As dances circulate and multiply across bodies along the way, they lose their connection to local circumstances of production. Indeed, dance’s loss of local specificity is crucial to both its marketability and its global accessibility. In his analysis of African American social dance forms in 1970s popular media, dance scholar Thomas DeFrantz has questioned the “neoliberal right of access” that renders community practices available for general consumption.51 He laments that these dances, “at once precious and freely available,”52 have been transformed by neoliberalism so as to “absorb participants who have no sustained contact with the corporeal fact of black people in the world.”53 Rendered fugitive from their own signification, the decontextualization of black social dance practices makes them available to repurposing for profit, which further enables broad consumption by those who neither partake in nor necessarily sustain the communities from which these practices stem. DeFrantz acknowledges that there may be little choice in the matter, but there are consequences. He cautions that “bit by bit, YouTube video by video dance game, we lose our ability to understand these dances and their larger historical-aesthetic capacities.”54 The claim to a right of access carries with it both colonial and capitalist histories. As Kraut and others have demonstrated, in categorizing black dance and performance practices as “vernacular,” African American contributions to dance have been assigned to the collectively available folk idioms constituting the public domain, “effectively giv[ing] artists with greater access to the means of production license to mine and capitalize on those forms for their own creative endeavors.”55 In other words, opening access can itself be an act of dispossession.
In an era of mass distribution via television and internet technologies and neoliberal free-market principles, dance forms and steps become raw material for remixing on television shows, in dance studios, in dance video games, and for reperformance on the internet in music video cover dances and the like. Although social norms and mores come into play in determining what types of movement are considered appropriate and for whom, evaluations viewers frequently make on the basis of dancers’ perceived sex and race, it is very difficult to limit physical vocabularies to the membership of a predetermined group. In legal and market terms, dance is nonexcludable: attempts at choreographic copyright notwithstanding, people cannot effectively be barred from learning and participating in dances.56 Furthermore, dance is nonrivalrous: one person’s dancing does not prevent that of another. In contrast to rivalrous goods, for which one person’s usage or consumption presents a significant barrier to another’s simultaneous usage or consumption, a nonrivalrous good cannot be exhausted by one person’s use of it. Indeed, dance practices could be considered what Steven Weber has called anti-rival; the more people participate, the more value and affective weight they carry.57 Dance scholar Cynthia Novack, for example, notes that practitioners of the dance form contact improvisation liken their experience to the poker player who arrives in a town where no one plays the game and who must teach others in order to play.58 As Kraut argues, unlike other commodities in a capitalist system, dance circulates by rematerializing on other bodies.59 If one person dances, that does not prevent another person from also dancing, and, indeed, the more people who can be persuaded to dance, the more social and financial value dancing has. It is not, therefore, acts of transfer that are at issue so much as infelicitous uses that decontextualize dance practices to facilitate their greater commodification or that recast dance movements as without history, meaning, or specific cultural relevance. As they spread, such movements become part of the public domain, or a corporeal common. In the following section, I focus on the fabrication of this corporeal common through the sharing of movement practices in dance video games as well as in acts of fandom that reproduce music video choreography for popular entertainment.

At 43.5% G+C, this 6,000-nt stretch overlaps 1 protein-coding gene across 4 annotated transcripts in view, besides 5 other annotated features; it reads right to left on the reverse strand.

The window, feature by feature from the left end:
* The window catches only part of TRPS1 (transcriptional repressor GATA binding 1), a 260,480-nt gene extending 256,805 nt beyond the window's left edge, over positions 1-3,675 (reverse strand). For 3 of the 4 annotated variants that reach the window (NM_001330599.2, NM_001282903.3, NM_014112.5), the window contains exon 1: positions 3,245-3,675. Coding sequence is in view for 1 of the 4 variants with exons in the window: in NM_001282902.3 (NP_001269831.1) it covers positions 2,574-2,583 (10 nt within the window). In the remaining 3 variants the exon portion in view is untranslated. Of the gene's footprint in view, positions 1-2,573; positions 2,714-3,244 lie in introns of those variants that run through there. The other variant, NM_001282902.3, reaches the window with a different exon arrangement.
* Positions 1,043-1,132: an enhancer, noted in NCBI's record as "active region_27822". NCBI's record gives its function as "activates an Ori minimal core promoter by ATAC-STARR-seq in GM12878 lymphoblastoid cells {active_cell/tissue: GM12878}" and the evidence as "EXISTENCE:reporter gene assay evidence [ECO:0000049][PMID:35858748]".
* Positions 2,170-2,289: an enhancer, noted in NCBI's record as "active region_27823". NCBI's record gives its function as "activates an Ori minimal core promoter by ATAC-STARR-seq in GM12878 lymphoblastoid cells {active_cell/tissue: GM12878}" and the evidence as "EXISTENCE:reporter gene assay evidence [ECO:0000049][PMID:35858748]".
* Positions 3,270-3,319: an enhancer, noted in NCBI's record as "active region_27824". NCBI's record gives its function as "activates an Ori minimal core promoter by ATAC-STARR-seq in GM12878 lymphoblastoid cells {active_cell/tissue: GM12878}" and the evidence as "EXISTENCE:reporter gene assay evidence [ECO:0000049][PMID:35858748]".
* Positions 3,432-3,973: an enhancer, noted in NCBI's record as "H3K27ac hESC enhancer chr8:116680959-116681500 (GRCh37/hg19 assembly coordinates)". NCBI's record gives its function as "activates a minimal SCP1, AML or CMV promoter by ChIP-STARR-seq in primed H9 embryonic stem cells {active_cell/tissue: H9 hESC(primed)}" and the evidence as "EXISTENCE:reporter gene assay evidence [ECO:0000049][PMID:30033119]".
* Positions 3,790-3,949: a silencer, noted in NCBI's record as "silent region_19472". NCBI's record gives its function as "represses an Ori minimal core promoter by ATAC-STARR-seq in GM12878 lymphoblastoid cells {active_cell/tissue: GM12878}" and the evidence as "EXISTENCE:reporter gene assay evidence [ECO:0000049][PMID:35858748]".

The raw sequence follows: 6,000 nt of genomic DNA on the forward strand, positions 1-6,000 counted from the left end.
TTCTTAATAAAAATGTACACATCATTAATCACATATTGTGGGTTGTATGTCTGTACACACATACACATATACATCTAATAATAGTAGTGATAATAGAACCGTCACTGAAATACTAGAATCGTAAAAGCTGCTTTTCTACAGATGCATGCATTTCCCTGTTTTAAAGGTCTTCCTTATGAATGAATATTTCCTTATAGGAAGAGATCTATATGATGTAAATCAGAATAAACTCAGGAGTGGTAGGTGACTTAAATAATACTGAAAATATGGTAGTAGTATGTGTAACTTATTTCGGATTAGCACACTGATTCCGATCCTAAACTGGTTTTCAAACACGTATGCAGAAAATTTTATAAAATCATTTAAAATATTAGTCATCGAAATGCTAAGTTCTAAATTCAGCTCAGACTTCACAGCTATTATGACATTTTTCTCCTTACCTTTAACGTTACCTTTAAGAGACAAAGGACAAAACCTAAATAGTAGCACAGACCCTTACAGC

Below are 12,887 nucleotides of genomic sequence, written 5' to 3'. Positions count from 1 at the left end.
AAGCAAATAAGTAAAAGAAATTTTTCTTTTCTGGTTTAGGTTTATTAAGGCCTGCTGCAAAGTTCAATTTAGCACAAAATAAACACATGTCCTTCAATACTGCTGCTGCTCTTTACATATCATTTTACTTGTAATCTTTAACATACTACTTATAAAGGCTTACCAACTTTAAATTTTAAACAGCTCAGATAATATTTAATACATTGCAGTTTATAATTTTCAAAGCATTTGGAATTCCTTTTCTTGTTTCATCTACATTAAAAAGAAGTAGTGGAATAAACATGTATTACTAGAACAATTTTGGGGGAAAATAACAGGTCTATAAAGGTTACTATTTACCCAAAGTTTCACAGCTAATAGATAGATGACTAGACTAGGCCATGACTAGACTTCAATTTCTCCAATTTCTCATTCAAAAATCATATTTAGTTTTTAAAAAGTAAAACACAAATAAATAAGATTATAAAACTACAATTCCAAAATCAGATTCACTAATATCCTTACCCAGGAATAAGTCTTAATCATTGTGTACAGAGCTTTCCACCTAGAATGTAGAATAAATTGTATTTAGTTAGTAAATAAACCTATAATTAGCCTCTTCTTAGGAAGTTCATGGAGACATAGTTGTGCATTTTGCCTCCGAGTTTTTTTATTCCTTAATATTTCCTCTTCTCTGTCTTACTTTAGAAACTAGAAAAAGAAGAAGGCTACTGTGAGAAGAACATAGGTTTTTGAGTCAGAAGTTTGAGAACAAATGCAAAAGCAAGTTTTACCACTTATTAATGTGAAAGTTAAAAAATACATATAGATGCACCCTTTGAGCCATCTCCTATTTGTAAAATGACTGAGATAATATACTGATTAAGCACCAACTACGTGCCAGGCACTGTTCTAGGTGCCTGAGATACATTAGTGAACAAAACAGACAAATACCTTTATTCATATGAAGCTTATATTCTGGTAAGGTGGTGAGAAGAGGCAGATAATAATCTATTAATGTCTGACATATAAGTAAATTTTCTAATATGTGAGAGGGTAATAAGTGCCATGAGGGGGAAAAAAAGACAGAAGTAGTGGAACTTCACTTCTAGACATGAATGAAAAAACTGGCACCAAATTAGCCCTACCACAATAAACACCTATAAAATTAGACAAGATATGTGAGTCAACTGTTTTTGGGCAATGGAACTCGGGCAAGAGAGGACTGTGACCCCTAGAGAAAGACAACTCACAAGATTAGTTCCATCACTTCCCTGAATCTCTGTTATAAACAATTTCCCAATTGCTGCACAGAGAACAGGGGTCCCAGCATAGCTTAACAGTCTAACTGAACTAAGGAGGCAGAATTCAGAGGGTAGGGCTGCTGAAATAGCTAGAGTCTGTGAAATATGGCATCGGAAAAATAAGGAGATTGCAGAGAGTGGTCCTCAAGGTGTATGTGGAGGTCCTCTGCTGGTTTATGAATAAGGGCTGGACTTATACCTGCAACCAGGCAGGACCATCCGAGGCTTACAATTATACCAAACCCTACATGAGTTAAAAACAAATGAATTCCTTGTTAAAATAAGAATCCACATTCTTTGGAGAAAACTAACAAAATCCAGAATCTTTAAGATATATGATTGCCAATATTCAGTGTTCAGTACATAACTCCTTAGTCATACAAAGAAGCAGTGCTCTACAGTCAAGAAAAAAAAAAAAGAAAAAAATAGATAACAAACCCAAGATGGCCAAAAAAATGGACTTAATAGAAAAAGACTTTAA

A Corporeal Common
Almost immediately after 24 Hours of Happy appeared online, fans began recording and posting videos of themselves dancing to Pharrell’s hit tune on YouTube, contributing their own videos to a growing online archive of happiness. In an interview with Oprah Winfrey, Pharrell recalls discovering that Happy had gone viral. He remarks, “And we were like, ‘What’s happening?’ . . . People are putting up their own videos. It was like no longer my song.”60 Happy deviates somewhat from the popular trend of rigorously embodying music video choreography in cover dances, seen especially clearly with fan reperformances of Beyoncé’s Single Ladies (2009) and Psy’s Gangnam Style (2012), because the video avoids spectacular choreography and employs everyday movements and accessible dancing instead. In responding to the call of happiness, fans explore their own style without questioning whether their dancing is correct or “good enough.” Happy’s choreography calls upon people to perform as themselves, drawing on whatever gestural resources, footwork, and rhythmic sensibilities they can access, dancing a dance that belongs to no one because the steps, as Noë points out and DeFrantz has troubled, belong to everyone. In Paris, a notably racially diverse group strolls through plazas with iconic architecture behind them.61 People in Warsaw clap, sway, and roller-skate.62 Seaside views feature prominently in a video from Croatia that includes young and old participants, as well as break-dancers, ballerinas, and folk dancers.63 And a group in Tehran dances in overcoats and jackets, incorporating a few swing dance steps and handstands.64